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Transfer of Equity Solicitors

Nicola Ryan

Written by

23rd Jan 2023 (Last updated on 16th Mar 2023) 6 minute read

The Transfer of Equity process is when someone is either added or removed from the ownership of a property. Transfer of Equity solicitors can provide you with independent legal advice.

In this guide, we’ve gathered everything you need to know about solicitors who offer transferring equity services. This means you’ll be able to transfer the title deeds with confidence.

This article will cover the following:
  1. Why Would I Need to Transfer Equity?
  2. Do I Need a Solicitor for Transfer of Equity?
  3. What Does a Solicitor Do in a Transfer of Equity?
  4. Conveyancing Process for Transfer of Equity
  5. How Much Do Solicitors Charge for Transfer of Equity?
  6. How Long Does a Transfer of Equity Take?
  7. How Do I Transfer Ownership if There is a Mortgage on the Property?
  8. Finding a Conveyancer

Why Would I Need to Transfer Equity?

There are a variety of reasons why you would proceed with a transfer of equity. Here are some common cases:

Adding another person to the title

This usually occurs when marrying, co-habiting, or entering a civil partnership. Adding someone such as a new spouse or partner to the title gives them financial interest in your home.

Removing someone from the title

When splitting or divorcing from a partner, you may want to remove them from the title deeds and separate your finances.

Going from joint to single ownership

For properties purchased with a friend, you may wish to buy the other person out and acquire full ownership of the property.

Gifting full or part ownership

You may want to gift full or part ownership of the property to a family member or child for inheritance or tax purposes.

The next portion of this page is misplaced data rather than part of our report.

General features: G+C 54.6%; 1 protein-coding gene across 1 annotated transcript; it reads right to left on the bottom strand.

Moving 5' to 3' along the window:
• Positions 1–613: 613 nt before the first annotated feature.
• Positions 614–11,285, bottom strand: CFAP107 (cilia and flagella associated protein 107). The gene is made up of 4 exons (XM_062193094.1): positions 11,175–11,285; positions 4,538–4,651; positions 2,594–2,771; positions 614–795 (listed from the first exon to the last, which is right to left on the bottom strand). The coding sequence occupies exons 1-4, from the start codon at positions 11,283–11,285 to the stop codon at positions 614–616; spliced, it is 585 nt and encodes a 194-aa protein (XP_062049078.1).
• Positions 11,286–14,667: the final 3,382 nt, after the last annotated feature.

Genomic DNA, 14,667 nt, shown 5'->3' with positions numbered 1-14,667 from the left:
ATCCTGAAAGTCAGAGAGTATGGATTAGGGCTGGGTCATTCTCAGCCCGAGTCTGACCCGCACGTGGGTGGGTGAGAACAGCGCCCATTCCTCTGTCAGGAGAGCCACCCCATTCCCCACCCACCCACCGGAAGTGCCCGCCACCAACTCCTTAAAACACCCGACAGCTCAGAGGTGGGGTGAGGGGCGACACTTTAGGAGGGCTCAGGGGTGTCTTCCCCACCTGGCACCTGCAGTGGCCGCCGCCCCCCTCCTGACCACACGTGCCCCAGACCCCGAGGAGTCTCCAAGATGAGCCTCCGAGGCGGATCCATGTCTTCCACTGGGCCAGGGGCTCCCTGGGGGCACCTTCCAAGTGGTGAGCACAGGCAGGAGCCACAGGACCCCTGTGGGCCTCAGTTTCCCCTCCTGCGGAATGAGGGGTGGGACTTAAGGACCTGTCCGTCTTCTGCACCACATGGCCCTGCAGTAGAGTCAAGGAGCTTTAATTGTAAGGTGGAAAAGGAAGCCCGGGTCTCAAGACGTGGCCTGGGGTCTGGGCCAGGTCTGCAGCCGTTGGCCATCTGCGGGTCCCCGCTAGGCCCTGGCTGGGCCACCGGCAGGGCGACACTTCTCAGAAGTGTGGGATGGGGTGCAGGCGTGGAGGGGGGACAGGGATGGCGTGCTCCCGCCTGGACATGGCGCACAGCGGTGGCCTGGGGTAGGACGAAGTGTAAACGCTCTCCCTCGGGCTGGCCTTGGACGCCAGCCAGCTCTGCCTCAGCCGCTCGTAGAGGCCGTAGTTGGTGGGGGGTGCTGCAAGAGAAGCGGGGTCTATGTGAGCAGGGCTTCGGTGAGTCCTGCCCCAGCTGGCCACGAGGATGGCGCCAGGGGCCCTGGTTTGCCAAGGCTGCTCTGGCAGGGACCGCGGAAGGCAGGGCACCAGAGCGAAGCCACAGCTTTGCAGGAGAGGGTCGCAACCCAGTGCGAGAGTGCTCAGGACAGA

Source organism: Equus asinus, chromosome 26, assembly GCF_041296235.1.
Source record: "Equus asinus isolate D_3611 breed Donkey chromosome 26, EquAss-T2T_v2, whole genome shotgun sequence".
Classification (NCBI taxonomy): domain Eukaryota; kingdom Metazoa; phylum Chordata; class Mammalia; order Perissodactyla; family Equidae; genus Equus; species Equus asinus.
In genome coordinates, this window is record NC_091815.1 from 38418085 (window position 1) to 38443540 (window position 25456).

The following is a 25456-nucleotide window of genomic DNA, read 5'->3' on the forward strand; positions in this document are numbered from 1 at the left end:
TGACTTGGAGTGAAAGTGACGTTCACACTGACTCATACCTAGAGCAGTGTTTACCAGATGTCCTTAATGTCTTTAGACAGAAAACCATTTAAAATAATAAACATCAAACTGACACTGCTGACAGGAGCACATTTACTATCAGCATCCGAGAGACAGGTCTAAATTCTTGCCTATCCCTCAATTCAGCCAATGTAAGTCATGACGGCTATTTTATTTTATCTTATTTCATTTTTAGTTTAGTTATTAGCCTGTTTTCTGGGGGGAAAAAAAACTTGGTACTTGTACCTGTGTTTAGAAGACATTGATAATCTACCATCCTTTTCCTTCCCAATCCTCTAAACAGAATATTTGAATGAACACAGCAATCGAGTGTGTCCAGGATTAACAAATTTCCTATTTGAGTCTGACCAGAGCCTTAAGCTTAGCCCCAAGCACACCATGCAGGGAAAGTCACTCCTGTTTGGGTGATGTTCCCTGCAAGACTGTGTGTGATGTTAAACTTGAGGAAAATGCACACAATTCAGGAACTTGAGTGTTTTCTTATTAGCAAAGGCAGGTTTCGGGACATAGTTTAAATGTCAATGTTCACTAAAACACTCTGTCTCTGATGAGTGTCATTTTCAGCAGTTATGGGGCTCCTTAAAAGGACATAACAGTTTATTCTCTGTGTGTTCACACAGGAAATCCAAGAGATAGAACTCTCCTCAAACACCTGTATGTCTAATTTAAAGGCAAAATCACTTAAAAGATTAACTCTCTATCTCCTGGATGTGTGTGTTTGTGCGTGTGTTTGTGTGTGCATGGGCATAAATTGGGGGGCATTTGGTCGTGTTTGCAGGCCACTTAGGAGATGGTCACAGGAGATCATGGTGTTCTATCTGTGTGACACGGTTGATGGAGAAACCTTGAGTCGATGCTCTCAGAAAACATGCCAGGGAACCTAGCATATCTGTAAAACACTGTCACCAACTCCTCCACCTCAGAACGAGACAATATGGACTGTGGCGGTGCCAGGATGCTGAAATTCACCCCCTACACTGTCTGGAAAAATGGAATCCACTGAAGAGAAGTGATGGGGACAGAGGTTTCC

Do I Need a Solicitor for Transfer of Equity?

A solicitor is required to add someone to the transfer deed. However, the party who currently holds the deed does not legally require a solicitor. In most cases, both parties do have legal representation. This is because there is a lot of paperwork involved. If the current holder does not have conveyancing experience, it can be extremely overwhelming.

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What Does a Solicitor Do in a Transfer of Equity?

There are various tasks your solicitor will conduct when working on your behalf. They will provide you with legal advice and carry out legal aspects of the transaction. This includes the following:

  • Drafting the transfer deed
  • Looking into any Stamp Duty Land Tax
  • Liaising with the existing mortgage lender
  • Researching current mortgages on the property

Read our guide on What is a Conveyancer and What Do They Do?

Conveyancing Process for Transfer of Equity

You'll need to hire a conveyancing solicitor to transfer equity to take care of the legal side. Below are the steps in the transfer of equity process:

Transferring equity takes between one to two months on average to complete. However, there is a chance of delays that can prolong the process.

1. Appoint a Solicitor

If someone will be joining your title – for example, adding a new partner – both parties can be represented by the same solicitor. But if someone is leaving the title deeds – such as an ex-partner – each party will need separate legal representation. All parties will need to provide identification to their solicitor.

Find out How to Find a Conveyancer or Solicitor

2. Review the title deeds

Your solicitor will obtain an official copy of the property title or deeds from the Land Registry. They will check any outstanding mortgage or any other charges on the property.

3. Is there a mortgage?

If there is a mortgage on the property, you’ll need the consent of the mortgage lender to go ahead with the transfer. Adding someone to the title will make them equally liable for the mortgage so the lender will want to carry out an affordability assessment.

The same applies if you are removing someone from the property deeds and becoming the sole owner. The mortgage lender will want to be sure you can afford the mortgage on your own. It may want to change the terms of the mortgage at this point.